The Earned Income Tax Credit (EITC) has long been touted as a successful tool for lifting children and families out of poverty. In addition to combatting poverty, research shows the EITC improves health outcomes for both children and mothers as well as increases the educational success and earning potential for the families who receive it. Yet, there are still misconceptions about its necessity, who is receiving it, why they are receiving it and what they do with the refund when they get it. We want to dispel some of those myths.
Myth 1: The EITC is a handout
To qualify to receive the EITC, recipients must have earned income, meaning they need to have worked during the tax year for which they are claiming the credit. Data indicates the majority of EITC recipients work in retail or food service jobs and their median annual income is less than $20,000. (Brookings Institute – Characteristics of the CO EITC Eligible Population)
Moreover, according to the IRS, most taxpayers are only eligible to receive the EITC for two to three years—this is often because of a change in income or qualifying children. It is also worth noting that only legal residents or US citizens can receive the Earned Income Tax Credit, meaning both the taxpayer and any qualifying children must have a Social Security number.
Myth 2: EITC fraud is widespread
For the last several years, the IRS has delayed issuing refunds to those who receive the EITC or ACTC (Additional Child Tax Credit) in order to conduct a thorough review of those returns to ensure proper payments. Those reviews revealed that more often than not, in situations where the EITC is claimed incorrectly, it is a result of a misunderstanding of the tax credit’s complex rules.
Tax Help Colorado Program Manager Courtney O’Reilly explained, “There are roughly 10 rules that apply to EITC eligibility. One of the most challenging tests is determining if someone is a qualifying child. The definition of a qualifying child for EITC purposes is actually different than a qualifying child for dependency purposes. Taxpayers often incorrectly assume that if they can claim a child as a dependent, they can also qualify them for the EITC. If the EITC is inaccurately claimed, it’s more often due to errors than malicious intent.”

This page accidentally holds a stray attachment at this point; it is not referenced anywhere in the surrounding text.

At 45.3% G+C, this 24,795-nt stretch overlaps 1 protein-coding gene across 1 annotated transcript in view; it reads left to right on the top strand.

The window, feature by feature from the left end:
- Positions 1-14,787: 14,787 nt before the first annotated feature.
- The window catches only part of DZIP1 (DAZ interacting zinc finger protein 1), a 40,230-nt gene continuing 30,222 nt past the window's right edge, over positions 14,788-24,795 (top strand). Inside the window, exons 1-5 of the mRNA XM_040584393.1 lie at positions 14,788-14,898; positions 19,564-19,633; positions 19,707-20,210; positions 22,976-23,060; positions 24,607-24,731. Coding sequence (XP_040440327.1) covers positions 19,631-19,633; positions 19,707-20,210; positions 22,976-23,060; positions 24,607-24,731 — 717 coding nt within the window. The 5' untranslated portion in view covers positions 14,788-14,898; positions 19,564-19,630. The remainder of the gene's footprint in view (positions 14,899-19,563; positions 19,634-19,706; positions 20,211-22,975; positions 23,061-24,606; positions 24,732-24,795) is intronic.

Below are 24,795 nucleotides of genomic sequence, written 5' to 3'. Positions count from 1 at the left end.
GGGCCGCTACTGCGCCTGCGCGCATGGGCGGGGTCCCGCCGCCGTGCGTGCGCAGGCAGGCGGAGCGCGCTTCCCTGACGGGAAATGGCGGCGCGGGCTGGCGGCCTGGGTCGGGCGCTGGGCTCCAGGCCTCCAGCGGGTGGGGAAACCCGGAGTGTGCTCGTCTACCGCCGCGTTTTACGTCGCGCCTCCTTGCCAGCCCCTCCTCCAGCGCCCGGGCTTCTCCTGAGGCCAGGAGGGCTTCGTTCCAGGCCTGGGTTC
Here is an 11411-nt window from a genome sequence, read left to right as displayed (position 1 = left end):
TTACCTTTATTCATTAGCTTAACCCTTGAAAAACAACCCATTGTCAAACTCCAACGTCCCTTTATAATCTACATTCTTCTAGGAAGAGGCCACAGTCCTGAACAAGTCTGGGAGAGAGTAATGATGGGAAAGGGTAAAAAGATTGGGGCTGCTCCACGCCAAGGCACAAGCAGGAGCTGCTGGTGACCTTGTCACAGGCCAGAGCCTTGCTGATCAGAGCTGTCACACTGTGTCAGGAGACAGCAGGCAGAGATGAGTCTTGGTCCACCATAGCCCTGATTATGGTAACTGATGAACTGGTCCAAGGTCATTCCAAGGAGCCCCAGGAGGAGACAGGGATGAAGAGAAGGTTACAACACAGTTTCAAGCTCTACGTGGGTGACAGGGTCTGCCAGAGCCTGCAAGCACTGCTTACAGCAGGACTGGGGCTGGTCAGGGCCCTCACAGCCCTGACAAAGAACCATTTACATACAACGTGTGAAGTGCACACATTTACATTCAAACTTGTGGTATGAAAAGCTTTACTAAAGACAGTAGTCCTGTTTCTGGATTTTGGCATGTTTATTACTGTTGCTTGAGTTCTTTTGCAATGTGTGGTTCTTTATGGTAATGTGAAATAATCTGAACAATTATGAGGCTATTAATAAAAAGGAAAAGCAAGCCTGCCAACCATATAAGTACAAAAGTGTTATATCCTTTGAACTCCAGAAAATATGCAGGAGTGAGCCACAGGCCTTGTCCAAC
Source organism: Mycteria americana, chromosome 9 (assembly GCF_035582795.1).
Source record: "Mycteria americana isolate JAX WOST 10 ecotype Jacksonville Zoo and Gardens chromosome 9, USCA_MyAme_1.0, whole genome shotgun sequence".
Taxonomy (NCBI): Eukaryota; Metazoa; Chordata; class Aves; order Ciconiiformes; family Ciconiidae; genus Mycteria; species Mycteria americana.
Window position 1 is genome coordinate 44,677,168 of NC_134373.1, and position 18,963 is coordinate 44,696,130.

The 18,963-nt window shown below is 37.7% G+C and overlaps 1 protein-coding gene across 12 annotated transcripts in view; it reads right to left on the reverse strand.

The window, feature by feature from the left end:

Even though tax fraud among EITC recipients is low, data shows that in 2017, EITC recipients were audited at twice the rate of taxpayers with incomes between $200,000 and $500,000. (ProPublica analysis of IRS data). As a matter of fact, audits on the EITC make up as much as a third of all audits conducted.
Myth 3: Taxpayers use EITC refunds for frivolous purchases
Some may assume low-income taxpayers are using their refunds for frivolous purchases. However, Americans with the lowest incomes—those earning less than $50,000—are most likely to use their refunds to pay off debt, including loans or credit cards (CBS news). Many EITC recipients also use their refunds for basic living expenses like clothes, shoes or groceries.
It is also important to understand the more nuanced reality for families with low incomes. A conversation with one of Get Ahead Colorado’s campaign partners illustrated this perspective. “Oftentimes, families in poverty don’t have the disposable income others may have to treat their kids to a movie at the theater or an outing at a bowling alley. So while purchasing a big-screen TV may seem like an extravagant purchase to some, it is really a long-term alternative to more costly entertainment.”
Continuing support for the EITC
Although some of these myths persist, thankfully, support for the federal EITC remains strong between both political parties, and many states are seeking to expand it. In addition, a majority of economists (64 percent) polled in a recent Economic Policy Institute survey believe expanding the EITC is an efficient policy for targeting poverty.
It is imperative that the narrative remains focused on the positive benefits of the EITC—it is unquestionably an investment worth making for our families and for our communities.
Check out our videos to learn more about the impact of the EITC